One thing that’s been true in the last few years is the amount of anime controversy that’s present on:
- Social media platforms.
- YouTube Channels.
And things of that nature.
It’s no surprise because since around 2018 the same year Goblin Slayer aired, anime controversy has been ramping up in ways it never did many years before it.
And unsurprisingly – some anime accounts, YouTubers and the like have capitalized on it to an extreme rather than just covering the news in general.
Those in the “extreme” category cover this content exclusively, and are basically being criticized in a new article by J-List, a retailer of
What’s NOT being said in the headline is these “anime blogs” being talked about are really just:
- Anime Senpai.
- Daily Dose of Anime (owned by Anime Senpai).
And of course – YouTubers like Hero Hei as pointed out in the original article.
Before getting into that the writer shares THIS custom image
“How Anime Blogs Manipulate the Emotions of Anime Fans For Facebook Engagement.” – J-List
The author talks about the new “meme” culture that’s been created over the last few years in relation to anime controversy.
Soundbites, square instagram-like images used to share QUICK news in a clickbait fashion.
“When a TikTok user named antarcticite1 made a short video complaining about “sexualization” in Spy x Family — which is a ridiculous opinion if you’ve watched even one episode of this
wholesomeshow — the Internet Reaction Machine did as you’d expect and made sure this video got tons of attention, so fans could get properly outraged. This included the blog in question, which made one of its square memes proclaiming that “TikTok anime fans criticize Spy x Family.” This post earned the site 16k shares on Facebook and 6.3k comments and was probably seen by millions on that platform alone.”
“People can believe whatever they want, and if I don’t agree, I’ll probably ignore them and move on. What I take issue with is the actions of certain anime blogs who “weaponize” random opinions expressed on the Internet in order to create content that will generate outrage, and willfully manipulate fans in order to drive
The following image is then used as an example to make a point:
The point here is relevant. It’s one of the reasons I personally ignored this story. Mainly because this story in particular was FABRICATED and none of this happened at all.
In fact the entire thing was made up to push someone’s narrative because they themselves took issue with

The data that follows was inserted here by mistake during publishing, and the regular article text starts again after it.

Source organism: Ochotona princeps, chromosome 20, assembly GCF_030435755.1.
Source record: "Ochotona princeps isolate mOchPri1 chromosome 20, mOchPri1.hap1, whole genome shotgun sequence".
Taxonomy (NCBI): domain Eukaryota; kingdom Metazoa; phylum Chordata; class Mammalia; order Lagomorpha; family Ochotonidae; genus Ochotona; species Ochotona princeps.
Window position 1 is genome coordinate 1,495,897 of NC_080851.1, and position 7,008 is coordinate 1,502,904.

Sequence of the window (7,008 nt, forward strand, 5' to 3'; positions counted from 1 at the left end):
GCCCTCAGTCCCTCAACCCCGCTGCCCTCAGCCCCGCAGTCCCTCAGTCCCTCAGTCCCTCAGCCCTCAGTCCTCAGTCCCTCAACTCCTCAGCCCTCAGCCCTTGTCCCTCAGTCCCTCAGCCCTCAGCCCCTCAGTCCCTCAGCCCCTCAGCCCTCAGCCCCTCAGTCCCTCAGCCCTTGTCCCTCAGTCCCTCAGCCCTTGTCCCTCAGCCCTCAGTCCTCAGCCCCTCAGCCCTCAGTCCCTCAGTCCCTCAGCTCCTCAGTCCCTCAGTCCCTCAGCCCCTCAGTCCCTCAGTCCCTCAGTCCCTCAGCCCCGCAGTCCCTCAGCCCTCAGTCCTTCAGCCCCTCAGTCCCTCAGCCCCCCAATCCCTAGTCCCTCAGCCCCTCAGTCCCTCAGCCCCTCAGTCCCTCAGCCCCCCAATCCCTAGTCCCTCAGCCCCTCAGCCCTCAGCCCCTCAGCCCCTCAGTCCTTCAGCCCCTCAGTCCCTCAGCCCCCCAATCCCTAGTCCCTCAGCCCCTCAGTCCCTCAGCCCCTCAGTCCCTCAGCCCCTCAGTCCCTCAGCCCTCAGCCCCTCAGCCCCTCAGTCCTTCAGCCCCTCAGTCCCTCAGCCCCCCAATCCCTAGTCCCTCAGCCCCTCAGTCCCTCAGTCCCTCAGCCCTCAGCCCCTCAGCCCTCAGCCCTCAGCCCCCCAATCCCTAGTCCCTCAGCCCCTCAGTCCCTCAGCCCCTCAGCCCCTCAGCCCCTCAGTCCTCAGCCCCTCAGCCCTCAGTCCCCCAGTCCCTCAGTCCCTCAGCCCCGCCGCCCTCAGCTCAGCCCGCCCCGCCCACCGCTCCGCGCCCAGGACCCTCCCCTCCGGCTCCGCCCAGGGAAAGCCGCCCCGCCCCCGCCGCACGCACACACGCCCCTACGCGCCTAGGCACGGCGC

Titan-like girls are causing mayhem in the defenseless kingdom, and it’s your job to make a difference as a hero, and save the world! There are over 2000 stages to get through.
They say “YouTubers” are part of the problem, too
In their own words after sharing an image from Hero Hei:
“’I’m not just calling out anime blogs that post out-of-context memes so they can whip up fans on subjects that aren’t remotely important to them in the slightest.
There’s a whole genre of YouTube video in which creators post their reactions to individual episodes of anime, in many cases complaining that the themes are “problematic” or sexist or racist, or whatever will set their viewers into “keyboard warrior” mode.
YouTubers have learned how easy it is to manipulate their viewers, making “reaction” videos on any topic… even a random YouTube thread about “canceling”
Spy x Family.”
The original article can be read here: When Anime Blogs Bullsh*t! How They Manipulate Fans on Social Media
My take on this topic
Let’s put it this way: it’s a fact that some anime creators focus purely on:
- Misrepresenting facts for views and AD revenue.
- Purposely wording headlines out of context.
And things of that nature…
I spoke about that when YouTubers were chatting shit about AnimeLog being the death of Crunchyroll, which was absolute nonsense.
I’ve also talked about how YouTubers and certain sites that cater to anime are known for anything BUT real journalism. And how they push narratives for the sake of clicks.
So nothing in the article on J-List is wrong. Not at all. Publishers like KOTAKU, Screenrant, CBR, and sometimes ANN are also culprits who should be held accountable as well.
I’ve also spoke about how I myself have been caught in the trap of let’s say, covering nonsense on Twitter and giving too much power to people who intentionally create BAIT content for likes and retweets.
It’s never to manipulate on my behalf.
But as far as being genuine, having the right intentions, and promoting anime content, some mentioned in this article are absolutely NOT for the culture.
Some people, even those who seem to be for the culture, are actually anime culture vultures. A term no one but myself can claim to have ever talked about.
What do you think of this? Share your thoughts!